Labor and Employment Law

Ca. Labor & Emp't Rev. November 2021, Volume 35 No. 6


By Janine Braxton

Janine Braxton is an attorney at Martenson Hasbrouck & Simon, who represents employers in state and federal courts with an emphasis on complex wage and hour representative PAGA and class actions. Ms. Braxton also focuses on litigating individual discrimination and harassment claims, and is a liaison to the California Lawyers Association’s Labor and Employment Law Section’s Executive Committee. She can be reached by email at

Facts are the most important aspect of any case. Without them, parties do not know the merit of alleged claims or the value of their case. Likewise, the discovery process is equally important. It is the river through which litigation flows. Information and facts discovered via discovery pave the way for case strategy and trajectory. Discovery requires focused attention, resources and depending on the case—a significant amount of time. Employment discovery, in particular, often concerns events spanning several years of employment involving various employees, and is rarely limited to a single event or encounter. Immersing yourself in the discovery process is a great way to identify facts, develop specialized expertise in your area of practice, and gain familiarity with the respective California and Federal Rules of Civil Procedure. As a result, law firms, governmental agencies, and legal departments often look to one of their most valuable resources—associates—to facilitate discovery efforts, including propounding and responding to requests and related issues.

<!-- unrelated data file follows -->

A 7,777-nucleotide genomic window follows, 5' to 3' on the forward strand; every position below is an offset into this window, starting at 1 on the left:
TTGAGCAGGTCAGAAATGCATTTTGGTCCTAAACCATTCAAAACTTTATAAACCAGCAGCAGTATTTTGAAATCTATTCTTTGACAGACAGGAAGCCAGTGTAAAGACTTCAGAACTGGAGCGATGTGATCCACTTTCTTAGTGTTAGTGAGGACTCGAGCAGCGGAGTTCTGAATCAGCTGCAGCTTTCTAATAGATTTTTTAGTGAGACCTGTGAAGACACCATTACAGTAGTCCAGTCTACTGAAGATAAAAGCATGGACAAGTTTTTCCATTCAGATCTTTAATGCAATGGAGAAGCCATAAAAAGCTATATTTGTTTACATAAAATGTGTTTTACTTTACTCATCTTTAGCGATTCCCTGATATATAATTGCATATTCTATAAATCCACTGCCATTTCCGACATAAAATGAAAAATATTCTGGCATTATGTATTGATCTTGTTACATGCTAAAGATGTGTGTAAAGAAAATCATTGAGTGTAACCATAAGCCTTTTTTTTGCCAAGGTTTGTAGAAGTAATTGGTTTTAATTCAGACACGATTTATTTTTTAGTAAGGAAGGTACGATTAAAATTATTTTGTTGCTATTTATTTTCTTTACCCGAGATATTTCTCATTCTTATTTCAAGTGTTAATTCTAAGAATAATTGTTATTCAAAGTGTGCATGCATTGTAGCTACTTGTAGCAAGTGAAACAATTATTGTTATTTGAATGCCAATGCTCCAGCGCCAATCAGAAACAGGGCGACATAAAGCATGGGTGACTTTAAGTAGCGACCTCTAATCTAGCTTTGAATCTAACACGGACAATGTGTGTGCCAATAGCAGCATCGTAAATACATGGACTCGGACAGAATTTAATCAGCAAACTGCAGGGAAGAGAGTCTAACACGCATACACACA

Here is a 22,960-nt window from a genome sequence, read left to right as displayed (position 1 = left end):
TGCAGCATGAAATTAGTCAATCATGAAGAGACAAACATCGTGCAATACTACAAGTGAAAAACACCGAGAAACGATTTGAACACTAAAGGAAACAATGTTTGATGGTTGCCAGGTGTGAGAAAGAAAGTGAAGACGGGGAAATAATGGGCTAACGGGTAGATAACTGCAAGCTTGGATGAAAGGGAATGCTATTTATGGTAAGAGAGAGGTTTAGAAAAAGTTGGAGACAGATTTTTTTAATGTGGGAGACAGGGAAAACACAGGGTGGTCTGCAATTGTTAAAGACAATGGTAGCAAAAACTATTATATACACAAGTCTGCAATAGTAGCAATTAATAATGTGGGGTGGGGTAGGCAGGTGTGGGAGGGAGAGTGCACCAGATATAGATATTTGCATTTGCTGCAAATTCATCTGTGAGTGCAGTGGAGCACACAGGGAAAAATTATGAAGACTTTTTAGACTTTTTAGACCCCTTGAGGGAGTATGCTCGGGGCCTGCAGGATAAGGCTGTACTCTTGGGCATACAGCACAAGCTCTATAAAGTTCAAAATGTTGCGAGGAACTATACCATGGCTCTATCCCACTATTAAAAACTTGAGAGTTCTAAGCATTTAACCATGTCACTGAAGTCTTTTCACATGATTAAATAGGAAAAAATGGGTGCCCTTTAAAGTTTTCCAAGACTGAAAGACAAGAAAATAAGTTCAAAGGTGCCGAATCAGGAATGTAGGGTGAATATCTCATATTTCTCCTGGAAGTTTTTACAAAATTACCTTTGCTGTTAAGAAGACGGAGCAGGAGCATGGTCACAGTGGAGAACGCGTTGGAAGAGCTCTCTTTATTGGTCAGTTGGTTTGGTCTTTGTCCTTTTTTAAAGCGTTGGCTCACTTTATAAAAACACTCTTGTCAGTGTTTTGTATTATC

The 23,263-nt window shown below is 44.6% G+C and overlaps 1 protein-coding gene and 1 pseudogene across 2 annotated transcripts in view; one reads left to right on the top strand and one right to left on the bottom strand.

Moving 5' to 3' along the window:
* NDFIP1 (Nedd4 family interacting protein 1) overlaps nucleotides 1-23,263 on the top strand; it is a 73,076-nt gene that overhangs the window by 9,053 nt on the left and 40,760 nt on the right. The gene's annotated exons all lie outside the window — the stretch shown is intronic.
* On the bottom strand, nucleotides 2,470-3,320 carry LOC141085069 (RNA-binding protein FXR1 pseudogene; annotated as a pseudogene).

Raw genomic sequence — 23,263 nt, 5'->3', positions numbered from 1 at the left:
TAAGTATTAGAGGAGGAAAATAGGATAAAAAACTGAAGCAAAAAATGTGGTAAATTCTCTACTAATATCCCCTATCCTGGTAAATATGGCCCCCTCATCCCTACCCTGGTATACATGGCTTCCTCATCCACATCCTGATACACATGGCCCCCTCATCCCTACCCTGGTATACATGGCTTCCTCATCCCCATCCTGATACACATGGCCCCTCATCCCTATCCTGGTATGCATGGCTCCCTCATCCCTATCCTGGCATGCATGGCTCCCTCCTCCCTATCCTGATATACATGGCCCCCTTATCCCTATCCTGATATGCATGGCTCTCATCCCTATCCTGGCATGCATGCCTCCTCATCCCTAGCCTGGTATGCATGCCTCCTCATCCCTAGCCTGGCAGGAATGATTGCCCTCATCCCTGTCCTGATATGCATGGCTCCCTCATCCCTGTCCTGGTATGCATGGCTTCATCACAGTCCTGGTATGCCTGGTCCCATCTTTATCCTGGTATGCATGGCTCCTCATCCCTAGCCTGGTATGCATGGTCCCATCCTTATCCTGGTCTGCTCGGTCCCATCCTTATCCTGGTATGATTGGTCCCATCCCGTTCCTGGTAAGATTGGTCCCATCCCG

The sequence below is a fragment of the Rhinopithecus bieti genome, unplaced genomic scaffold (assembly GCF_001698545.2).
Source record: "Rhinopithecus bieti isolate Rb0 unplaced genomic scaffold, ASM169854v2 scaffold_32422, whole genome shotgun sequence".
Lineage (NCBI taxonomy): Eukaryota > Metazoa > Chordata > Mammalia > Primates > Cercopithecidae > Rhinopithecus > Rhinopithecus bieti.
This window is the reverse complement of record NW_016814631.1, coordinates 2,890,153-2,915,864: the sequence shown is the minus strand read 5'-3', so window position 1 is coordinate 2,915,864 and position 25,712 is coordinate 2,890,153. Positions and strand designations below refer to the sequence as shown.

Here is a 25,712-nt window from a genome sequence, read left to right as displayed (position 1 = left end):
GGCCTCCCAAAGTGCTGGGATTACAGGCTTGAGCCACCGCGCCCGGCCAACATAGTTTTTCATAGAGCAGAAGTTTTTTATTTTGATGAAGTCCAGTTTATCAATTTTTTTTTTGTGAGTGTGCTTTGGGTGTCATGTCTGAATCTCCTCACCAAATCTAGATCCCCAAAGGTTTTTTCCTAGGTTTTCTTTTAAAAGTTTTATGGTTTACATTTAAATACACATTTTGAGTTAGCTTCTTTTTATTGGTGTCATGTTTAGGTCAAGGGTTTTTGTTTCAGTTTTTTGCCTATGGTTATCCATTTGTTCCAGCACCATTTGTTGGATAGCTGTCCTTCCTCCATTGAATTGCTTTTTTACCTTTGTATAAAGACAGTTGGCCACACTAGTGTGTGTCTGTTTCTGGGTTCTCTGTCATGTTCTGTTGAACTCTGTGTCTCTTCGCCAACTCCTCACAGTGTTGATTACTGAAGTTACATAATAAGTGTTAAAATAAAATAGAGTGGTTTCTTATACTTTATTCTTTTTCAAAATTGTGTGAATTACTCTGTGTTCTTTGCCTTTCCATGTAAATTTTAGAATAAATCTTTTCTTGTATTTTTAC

When efforts to meet and confer fail, discovery law and motion practice ensue. In many circumstances, the prevailing party is entitled to fees and/or sanctions. While discovery disputes are never pleasant and sometimes unavoidable, they are a normal part of litigation. Below are a few tips to help navigate discovery disputes and ensure you are well positioned to defend discovery motions you are unable to avoid.

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